Global advancements in the fight against polio have seen all but two countries declared free of the disease, with Pakistan and Afghanistan being the two remaining countries where the disease is still being circulated.
But an alarming new study describes the case of an anonymous male patient in the UK who has carried the virus in his body for almost 30 years. Researchers from the National Institute for Biological Standards and Control analysed more than 100 stool samples from the man collected over a period of 20 years and found each contained high levels of the polio virus (strain 2).
How could this be? After all, the man in question had received his full course of childhood immunisations, with an oral polio vaccine administered at five, seven, and 12 months of age, plus a booster when he was about seven years old.
According to the study, which is published in PLOS Pathogens, he was later diagnosed with common variable immunodeficiency, which means his immune system couldn't adequately kill off the small amount of the virus delivered to his digestive tract by the vaccinations.
But when doctors analysed his stool samples, they found that the strains of vaccine-derived polio virus within were different from the weakened vaccine strain with which he was immunised as a child. What this means is that the virus in his system had mutated in his body over the course of 28 years, developing into a potentially more dangerous form.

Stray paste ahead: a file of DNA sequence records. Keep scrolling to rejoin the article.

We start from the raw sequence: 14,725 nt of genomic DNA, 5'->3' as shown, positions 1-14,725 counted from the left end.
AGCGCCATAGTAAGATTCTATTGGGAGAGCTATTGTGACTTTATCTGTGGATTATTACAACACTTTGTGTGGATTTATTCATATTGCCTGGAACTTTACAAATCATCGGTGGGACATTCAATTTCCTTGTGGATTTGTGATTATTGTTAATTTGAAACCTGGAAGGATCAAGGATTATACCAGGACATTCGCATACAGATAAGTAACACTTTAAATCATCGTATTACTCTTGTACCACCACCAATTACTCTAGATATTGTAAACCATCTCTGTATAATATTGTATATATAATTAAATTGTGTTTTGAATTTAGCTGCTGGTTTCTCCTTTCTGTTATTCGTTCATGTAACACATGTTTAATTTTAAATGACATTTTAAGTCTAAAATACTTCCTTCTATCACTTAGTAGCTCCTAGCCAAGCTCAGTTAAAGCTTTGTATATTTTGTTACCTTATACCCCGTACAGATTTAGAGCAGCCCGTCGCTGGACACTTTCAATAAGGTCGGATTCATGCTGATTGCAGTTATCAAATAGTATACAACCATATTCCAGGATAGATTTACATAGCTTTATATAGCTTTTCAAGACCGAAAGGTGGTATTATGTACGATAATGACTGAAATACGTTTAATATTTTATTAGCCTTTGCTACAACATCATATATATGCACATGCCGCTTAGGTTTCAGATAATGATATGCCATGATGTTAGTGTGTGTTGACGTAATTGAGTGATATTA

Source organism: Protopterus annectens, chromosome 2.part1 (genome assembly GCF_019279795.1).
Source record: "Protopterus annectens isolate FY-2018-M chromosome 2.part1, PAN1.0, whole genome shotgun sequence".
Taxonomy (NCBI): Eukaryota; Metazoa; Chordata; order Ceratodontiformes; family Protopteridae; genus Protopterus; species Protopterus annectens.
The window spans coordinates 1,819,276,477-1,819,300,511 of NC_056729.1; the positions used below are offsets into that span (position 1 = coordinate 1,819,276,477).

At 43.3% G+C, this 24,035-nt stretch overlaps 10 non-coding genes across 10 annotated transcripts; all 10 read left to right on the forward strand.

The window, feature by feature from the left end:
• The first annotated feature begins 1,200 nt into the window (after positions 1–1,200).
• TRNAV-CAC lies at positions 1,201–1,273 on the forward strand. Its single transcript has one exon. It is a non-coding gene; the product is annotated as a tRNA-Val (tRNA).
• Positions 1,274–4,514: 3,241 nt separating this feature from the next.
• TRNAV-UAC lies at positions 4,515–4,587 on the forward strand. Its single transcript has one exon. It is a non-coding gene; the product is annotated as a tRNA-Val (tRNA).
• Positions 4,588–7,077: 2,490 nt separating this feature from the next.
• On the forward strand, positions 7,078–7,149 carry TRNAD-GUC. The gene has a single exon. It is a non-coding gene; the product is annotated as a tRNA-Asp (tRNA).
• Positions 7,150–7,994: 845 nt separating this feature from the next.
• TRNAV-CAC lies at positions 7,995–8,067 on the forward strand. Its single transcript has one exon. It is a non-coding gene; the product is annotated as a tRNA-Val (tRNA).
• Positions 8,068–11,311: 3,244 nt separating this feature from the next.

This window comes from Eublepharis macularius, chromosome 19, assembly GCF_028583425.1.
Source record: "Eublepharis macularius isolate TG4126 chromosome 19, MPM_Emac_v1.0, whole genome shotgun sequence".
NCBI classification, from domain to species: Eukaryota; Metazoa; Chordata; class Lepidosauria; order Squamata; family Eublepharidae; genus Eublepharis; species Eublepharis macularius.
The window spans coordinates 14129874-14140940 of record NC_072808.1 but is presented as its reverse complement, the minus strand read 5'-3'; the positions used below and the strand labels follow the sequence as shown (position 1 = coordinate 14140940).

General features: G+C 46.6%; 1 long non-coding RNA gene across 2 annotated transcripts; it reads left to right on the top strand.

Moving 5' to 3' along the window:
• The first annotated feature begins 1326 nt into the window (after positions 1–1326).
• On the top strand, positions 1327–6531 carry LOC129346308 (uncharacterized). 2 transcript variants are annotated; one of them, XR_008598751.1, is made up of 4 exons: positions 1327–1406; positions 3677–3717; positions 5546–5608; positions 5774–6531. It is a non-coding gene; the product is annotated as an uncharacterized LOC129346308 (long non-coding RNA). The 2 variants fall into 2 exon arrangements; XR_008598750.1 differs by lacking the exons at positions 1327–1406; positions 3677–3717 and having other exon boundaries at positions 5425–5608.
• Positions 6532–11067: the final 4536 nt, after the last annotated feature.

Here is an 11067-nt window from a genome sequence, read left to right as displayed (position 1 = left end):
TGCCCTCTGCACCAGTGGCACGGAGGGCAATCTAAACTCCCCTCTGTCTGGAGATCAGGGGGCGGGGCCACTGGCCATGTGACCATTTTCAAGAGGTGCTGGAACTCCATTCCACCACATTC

Fortunately, the researchers believe the excreted virus wouldn't threaten healthy people who have received polio vaccinations, but that doesn't mean we shouldn't be concerned about the risks of immunodeficient individuals.
"[O]f the total of 73 [similar] cases that have been described between 1962 and 2014, only seven involved infections lasting more than five years," write the researchers. "The case described here represents by far the longest period of excretion described from such a patient and the only identified individual known to be excreting highly evolved vaccine-derived poliovirus at present."
However, sewage samples collected in Slovakia, Finland, Estonia, and Israel have also revealed the presence of the polio virus, which suggests that 'chronic excreters' (ie. other immunodeficient individuals who pass the virus in their waste) are living in those countries and may pose an ongoing risk to eradication efforts.
In the worst-case scenario, the transmission of these strains to non-vaccinated individuals could even cause a new outbreak of the disease, leading the researchers to argue that we need enhanced surveillance systems to track any such strains and to develop anti-viral treatments to interrupt virus replication in immunodeficient individuals – which so far do not exist.
"The study has implications for the ecology of poliovirus in the human gut and highlights the risks that such vaccine-derived isolates pose for polio re-emergence in the post-eradication era," they write.